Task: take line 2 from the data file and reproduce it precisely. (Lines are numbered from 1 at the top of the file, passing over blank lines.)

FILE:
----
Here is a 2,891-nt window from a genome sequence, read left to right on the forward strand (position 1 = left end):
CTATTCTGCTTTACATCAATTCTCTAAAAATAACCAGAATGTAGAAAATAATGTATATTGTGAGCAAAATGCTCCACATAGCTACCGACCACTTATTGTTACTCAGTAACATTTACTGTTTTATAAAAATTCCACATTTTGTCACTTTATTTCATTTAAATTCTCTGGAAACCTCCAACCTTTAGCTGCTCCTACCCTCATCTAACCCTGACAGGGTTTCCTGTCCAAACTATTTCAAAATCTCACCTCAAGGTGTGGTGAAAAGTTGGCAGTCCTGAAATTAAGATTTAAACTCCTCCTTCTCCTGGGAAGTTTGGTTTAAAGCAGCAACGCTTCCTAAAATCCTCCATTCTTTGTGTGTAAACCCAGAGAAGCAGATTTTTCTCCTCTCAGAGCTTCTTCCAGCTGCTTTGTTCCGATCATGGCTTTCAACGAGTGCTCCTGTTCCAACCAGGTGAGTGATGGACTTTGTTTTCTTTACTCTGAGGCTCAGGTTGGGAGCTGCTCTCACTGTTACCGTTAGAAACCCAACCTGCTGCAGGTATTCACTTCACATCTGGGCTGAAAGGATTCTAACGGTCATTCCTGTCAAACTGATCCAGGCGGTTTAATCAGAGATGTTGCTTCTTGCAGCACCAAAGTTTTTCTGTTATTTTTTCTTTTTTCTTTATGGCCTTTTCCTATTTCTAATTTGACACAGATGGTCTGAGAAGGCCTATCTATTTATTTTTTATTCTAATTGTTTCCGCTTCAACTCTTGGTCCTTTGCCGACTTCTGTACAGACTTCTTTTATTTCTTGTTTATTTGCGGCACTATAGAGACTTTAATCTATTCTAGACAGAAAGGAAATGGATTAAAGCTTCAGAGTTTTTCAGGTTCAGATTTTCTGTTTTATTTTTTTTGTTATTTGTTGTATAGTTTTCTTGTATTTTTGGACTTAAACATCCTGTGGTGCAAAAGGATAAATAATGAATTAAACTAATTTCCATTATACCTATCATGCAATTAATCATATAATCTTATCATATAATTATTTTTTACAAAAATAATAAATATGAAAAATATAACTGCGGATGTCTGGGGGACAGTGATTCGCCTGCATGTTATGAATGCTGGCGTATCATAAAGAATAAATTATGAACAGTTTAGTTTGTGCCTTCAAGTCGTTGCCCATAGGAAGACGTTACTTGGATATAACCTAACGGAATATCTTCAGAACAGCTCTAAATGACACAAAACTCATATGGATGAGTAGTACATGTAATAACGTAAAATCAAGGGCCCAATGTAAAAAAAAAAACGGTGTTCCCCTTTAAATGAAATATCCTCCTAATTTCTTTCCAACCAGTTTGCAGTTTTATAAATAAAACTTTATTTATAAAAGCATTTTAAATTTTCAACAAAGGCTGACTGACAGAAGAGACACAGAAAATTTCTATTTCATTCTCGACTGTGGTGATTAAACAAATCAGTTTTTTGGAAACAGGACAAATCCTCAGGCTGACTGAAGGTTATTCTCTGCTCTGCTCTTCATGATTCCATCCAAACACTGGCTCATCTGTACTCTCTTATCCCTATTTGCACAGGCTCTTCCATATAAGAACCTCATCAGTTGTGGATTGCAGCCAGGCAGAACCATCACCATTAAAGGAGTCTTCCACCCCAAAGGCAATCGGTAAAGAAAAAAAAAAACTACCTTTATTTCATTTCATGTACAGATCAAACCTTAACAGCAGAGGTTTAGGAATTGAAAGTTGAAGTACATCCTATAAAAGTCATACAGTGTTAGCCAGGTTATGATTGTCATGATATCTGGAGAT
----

CTATTCTGCTTTACATCAATTCTCTAAAAATAACCAGAATGTAGAAAATAATGTATATTGTGAGCAAAATGCTCCACATAGCTACCGACCACTTATTGTTACTCAGTAACATTTACTGTTTTATAAAAATTCCACATTTTGTCACTTTATTTCATTTAAATTCTCTGGAAACCTCCAACCTTTAGCTGCTCCTACCCTCATCTAACCCTGACAGGGTTTCCTGTCCAAACTATTTCAAAATCTCACCTCAAGGTGTGGTGAAAAGTTGGCAGTCCTGAAATTAAGATTTAAACTCCTCCTTCTCCTGGGAAGTTTGGTTTAAAGCAGCAACGCTTCCTAAAATCCTCCATTCTTTGTGTGTAAACCCAGAGAAGCAGATTTTTCTCCTCTCAGAGCTTCTTCCAGCTGCTTTGTTCCGATCATGGCTTTCAACGAGTGCTCCTGTTCCAACCAGGTGAGTGATGGACTTTGTTTTCTTTACTCTGAGGCTCAGGTTGGGAGCTGCTCTCACTGTTACCGTTAGAAACCCAACCTGCTGCAGGTATTCACTTCACATCTGGGCTGAAAGGATTCTAACGGTCATTCCTGTCAAACTGATCCAGGCGGTTTAATCAGAGATGTTGCTTCTTGCAGCACCAAAGTTTTTCTGTTATTTTTTCTTTTTTCTTTATGGCCTTTTCCTATTTCTAATTTGACACAGATGGTCTGAGAAGGCCTATCTATTTATTTTTTATTCTAATTGTTTCCGCTTCAACTCTTGGTCCTTTGCCGACTTCTGTACAGACTTCTTTTATTTCTTGTTTATTTGCGGCACTATAGAGACTTTAATCTATTCTAGACAGAAAGGAAATGGATTAAAGCTTCAGAGTTTTTCAGGTTCAGATTTTCTGTTTTATTTTTTTTGTTATTTGTTGTATAGTTTTCTTGTATTTTTGGACTTAAACATCCTGTGGTGCAAAAGGATAAATAATGAATTAAACTAATTTCCATTATACCTATCATGCAATTAATCATATAATCTTATCATATAATTATTTTTTACAAAAATAATAAATATGAAAAATATAACTGCGGATGTCTGGGGGACAGTGATTCGCCTGCATGTTATGAATGCTGGCGTATCATAAAGAATAAATTATGAACAGTTTAGTTTGTGCCTTCAAGTCGTTGCCCATAGGAAGACGTTACTTGGATATAACCTAACGGAATATCTTCAGAACAGCTCTAAATGACACAAAACTCATATGGATGAGTAGTACATGTAATAACGTAAAATCAAGGGCCCAATGTAAAAAAAAAAACGGTGTTCCCCTTTAAATGAAATATCCTCCTAATTTCTTTCCAACCAGTTTGCAGTTTTATAAATAAAACTTTATTTATAAAAGCATTTTAAATTTTCAACAAAGGCTGACTGACAGAAGAGACACAGAAAATTTCTATTTCATTCTCGACTGTGGTGATTAAACAAATCAGTTTTTTGGAAACAGGACAAATCCTCAGGCTGACTGAAGGTTATTCTCTGCTCTGCTCTTCATGATTCCATCCAAACACTGGCTCATCTGTACTCTCTTATCCCTATTTGCACAGGCTCTTCCATATAAGAACCTCATCAGTTGTGGATTGCAGCCAGGCAGAACCATCACCATTAAAGGAGTCTTCCACCCCAAAGGCAATCGGTAAAGAAAAAAAAAAACTACCTTTATTTCATTTCATGTACAGATCAAACCTTAACAGCAGAGGTTTAGGAATTGAAAGTTGAAGTACATCCTATAAAAGTCATACAGTGTTAGCCAGGTTATGATTGTCATGATATCTGGAGAT